The only room I can stay in for any length of time is my office. My office is much like my mind. It is full of information. The only problem is that I can never find the information when I need it. For instance, the insurance papers. I have been trying to get health insurance for Stanley and me and our little girl since the beginning of the summer. This has not been easy. Eight years ago, Stanley had hypertension for about three months. In a rather naive move, he mentioned this to the insurance person. Then the insurance company wanted proof his blood pressure was back to normal. Since Stanley has a pilot's license and had gotten a recent flight physical, we thought it would be no problem. We'd just have them send over those records. The doctor refused to send the information. It took us until August to get one lousy piece of paper. Then the insurance company said that wasn't enough and turned us down anyway. Now they've sent me some new papers to get filled out by another doctor. But I've lost them.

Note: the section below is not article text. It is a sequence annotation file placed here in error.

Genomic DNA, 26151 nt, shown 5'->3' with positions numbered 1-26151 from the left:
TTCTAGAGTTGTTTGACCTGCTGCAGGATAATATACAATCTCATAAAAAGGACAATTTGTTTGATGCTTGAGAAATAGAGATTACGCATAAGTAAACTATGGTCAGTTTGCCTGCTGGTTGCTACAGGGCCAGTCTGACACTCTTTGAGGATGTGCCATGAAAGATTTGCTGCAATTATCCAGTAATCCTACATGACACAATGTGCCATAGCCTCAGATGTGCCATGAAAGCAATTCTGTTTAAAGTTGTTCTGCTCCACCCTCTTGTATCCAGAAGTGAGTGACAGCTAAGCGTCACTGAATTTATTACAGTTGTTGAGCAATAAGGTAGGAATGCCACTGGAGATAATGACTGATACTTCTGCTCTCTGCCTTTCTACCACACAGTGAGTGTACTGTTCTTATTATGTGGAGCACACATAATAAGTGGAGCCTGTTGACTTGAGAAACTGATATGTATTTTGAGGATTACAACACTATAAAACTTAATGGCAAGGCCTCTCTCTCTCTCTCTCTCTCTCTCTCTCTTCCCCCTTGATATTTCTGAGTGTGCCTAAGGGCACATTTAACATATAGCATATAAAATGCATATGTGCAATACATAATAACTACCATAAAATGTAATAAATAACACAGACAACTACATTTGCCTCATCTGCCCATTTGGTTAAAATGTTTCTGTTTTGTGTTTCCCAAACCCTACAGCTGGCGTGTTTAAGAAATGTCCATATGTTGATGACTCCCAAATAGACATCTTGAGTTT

We are driving to Eckerd's in the rain to get some prints I had dropped off a week ago. We pass a schoolyard teaming with young boys, hopping around in the rain like fleas on a green blanket. Their parents watch them from umbrellad lawn-chairs. And the Little League coaches pace across the wet grass.
"They're making them play in the rain," I tell Stanley.
"What if we'd had a boy?" Stanley suddenly wonders. "And what if he was interested in sports? We'd have to take him to Little League practise every day, have to pretend like we cared. Have to stand in the rain for all his games."
"And what a terrible father you'd be," I say. "He'd tell people how you never played catch with him like that guy across the street does with his kids."